How can we (you and me) make great presentations? Scott Stratten shares the following 18 points for making a great presentation in fastcompany.com.
My favorite? I have two. One, ask for organizers contact information and inform him of your arrival for the presentation. And two, Record Every Session that you do.
I think I am going to follow these tips.

Eat that Frog....

Mark Twain once commented that if you eat a live frog at the start of the day, everything else that you do in the day will look good. 
Motivational theorists suggest that if you 'Eat that Frog', tackle that big, bully task first thing in the morning, you will feel highly productive for the rest of the day.
So what do successful people do with the first hour of their day? Check out this article from fastcompany.com
The favorite of mine? Complete at least one task in the morning before you check your email.

24 August 2012

The advice conundrum....

They say that you should not ask others for advice. You don't know what you get.
People react differently when you ask them for advice. There are different categories of responses.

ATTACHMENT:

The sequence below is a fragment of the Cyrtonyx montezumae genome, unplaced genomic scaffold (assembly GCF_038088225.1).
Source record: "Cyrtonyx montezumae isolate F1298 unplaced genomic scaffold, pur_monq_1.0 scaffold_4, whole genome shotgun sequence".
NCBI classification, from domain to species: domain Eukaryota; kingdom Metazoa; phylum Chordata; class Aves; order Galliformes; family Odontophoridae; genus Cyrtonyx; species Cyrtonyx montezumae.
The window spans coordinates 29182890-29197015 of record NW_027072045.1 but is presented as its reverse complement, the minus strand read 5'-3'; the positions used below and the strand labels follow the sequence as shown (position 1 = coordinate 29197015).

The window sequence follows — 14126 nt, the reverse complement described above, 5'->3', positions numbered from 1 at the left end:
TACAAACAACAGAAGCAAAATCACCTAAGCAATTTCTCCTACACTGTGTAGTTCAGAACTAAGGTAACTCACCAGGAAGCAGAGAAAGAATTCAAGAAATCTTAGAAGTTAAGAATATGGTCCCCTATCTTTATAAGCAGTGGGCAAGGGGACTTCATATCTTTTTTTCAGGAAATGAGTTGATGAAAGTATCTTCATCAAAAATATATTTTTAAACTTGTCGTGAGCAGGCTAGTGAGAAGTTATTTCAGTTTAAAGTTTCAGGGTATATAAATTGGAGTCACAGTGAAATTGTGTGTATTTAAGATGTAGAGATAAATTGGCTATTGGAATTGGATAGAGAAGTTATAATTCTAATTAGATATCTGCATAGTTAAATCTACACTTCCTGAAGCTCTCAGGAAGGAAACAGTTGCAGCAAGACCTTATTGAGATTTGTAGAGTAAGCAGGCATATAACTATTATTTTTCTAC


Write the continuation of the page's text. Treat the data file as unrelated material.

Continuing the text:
I thought about this when I asked my friend Ajay for a simple advice yesterday. Our company uses Lotus Notes for our Email system. Ajay is a consultant working in our company. He is in the process of leaving his current employer and moving to a new employer. Since Lotus notes do not open in any outside application, I asked Ajay how he proposed porting his current emails to the new company. I also had my mails in Lotus notes and I wanted to see how to port my lotus notes mail to another application.
"Why do I need to read my old mails?", Ajay countered
"This is a very important phase of your life. Don't you want a track of these mails for future reference?" I asked him.
Ajay could have responded with a simple 'No'. But no, he had to prove a point.
"I don't believe in keeping track of my old mails", replied Ajay a bit pompously (I thought), "I believe that once you are out of an organization, you must forget about your past."
"You must always look to future, not to past", Ajay added for good measure.
Ajay's response is a typical way in which people respond to request for advice. I call it the "Why should I?" response.
Another one is the "How can you do this" response. Typical demonstration of this is when the daughter comes and tells "mom, I am pregnant, what should I do?" and the mom answers with "how can you do this to us? Is this the price for our spending our lifetime raising you?".